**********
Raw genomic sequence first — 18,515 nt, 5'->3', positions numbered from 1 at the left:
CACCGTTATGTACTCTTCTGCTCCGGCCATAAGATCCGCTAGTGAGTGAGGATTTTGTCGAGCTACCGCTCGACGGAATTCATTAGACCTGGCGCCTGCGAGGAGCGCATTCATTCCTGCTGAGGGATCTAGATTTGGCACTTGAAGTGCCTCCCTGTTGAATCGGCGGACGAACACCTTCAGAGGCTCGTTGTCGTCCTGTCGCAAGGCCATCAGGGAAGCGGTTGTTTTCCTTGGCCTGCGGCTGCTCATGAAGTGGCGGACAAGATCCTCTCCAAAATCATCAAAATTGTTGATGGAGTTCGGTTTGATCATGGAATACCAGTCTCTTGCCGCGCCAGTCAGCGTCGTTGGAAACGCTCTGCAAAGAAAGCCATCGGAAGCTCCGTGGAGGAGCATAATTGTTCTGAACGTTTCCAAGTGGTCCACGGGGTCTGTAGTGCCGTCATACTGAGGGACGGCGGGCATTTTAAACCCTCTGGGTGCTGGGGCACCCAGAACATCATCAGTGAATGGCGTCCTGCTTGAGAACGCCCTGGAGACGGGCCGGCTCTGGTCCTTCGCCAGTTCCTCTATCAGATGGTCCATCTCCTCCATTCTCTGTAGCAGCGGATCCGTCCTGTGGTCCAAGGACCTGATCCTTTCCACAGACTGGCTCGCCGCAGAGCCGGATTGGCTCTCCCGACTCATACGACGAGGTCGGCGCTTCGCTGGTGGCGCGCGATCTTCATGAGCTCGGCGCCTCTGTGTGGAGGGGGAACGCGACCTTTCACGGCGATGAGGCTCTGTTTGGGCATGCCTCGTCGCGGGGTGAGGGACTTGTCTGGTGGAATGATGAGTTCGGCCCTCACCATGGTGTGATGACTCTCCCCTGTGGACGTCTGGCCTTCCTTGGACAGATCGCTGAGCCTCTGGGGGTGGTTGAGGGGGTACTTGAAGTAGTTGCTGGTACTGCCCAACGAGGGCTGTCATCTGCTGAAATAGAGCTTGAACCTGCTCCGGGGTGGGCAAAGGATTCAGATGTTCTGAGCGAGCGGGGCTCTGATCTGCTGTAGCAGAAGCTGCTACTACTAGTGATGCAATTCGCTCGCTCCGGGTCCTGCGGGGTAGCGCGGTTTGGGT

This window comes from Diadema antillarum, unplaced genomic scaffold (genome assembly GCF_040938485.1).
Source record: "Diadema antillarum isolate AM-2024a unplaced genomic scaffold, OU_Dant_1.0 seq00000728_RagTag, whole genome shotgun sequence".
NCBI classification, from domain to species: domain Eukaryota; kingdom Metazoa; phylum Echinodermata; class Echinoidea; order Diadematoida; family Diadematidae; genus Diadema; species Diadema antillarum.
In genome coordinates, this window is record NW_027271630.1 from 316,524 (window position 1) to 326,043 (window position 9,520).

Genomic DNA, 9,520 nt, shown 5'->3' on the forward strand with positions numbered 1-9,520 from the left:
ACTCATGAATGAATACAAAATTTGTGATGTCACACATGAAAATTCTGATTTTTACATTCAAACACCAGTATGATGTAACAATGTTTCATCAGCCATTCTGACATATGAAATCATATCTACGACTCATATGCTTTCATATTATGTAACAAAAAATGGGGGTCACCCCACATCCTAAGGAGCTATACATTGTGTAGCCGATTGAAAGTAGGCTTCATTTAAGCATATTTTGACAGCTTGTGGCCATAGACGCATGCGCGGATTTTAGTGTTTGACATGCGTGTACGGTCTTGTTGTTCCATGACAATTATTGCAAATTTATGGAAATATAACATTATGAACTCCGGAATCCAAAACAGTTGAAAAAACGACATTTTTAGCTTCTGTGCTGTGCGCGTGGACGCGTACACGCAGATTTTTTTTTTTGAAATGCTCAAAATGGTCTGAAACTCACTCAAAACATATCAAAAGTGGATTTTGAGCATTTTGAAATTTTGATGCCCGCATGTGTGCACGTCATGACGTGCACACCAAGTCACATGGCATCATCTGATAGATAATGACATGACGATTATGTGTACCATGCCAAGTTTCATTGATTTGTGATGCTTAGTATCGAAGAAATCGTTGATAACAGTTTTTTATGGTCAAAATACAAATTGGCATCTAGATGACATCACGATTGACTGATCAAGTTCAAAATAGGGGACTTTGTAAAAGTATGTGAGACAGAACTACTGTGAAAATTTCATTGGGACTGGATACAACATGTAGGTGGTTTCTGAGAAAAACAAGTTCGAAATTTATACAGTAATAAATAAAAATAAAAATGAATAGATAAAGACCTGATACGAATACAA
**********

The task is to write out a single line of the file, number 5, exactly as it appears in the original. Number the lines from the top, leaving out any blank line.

NCBI classification, from domain to species: domain Eukaryota; kingdom Metazoa; phylum Echinodermata; class Echinoidea; order Diadematoida; family Diadematidae; genus Diadema; species Diadema antillarum.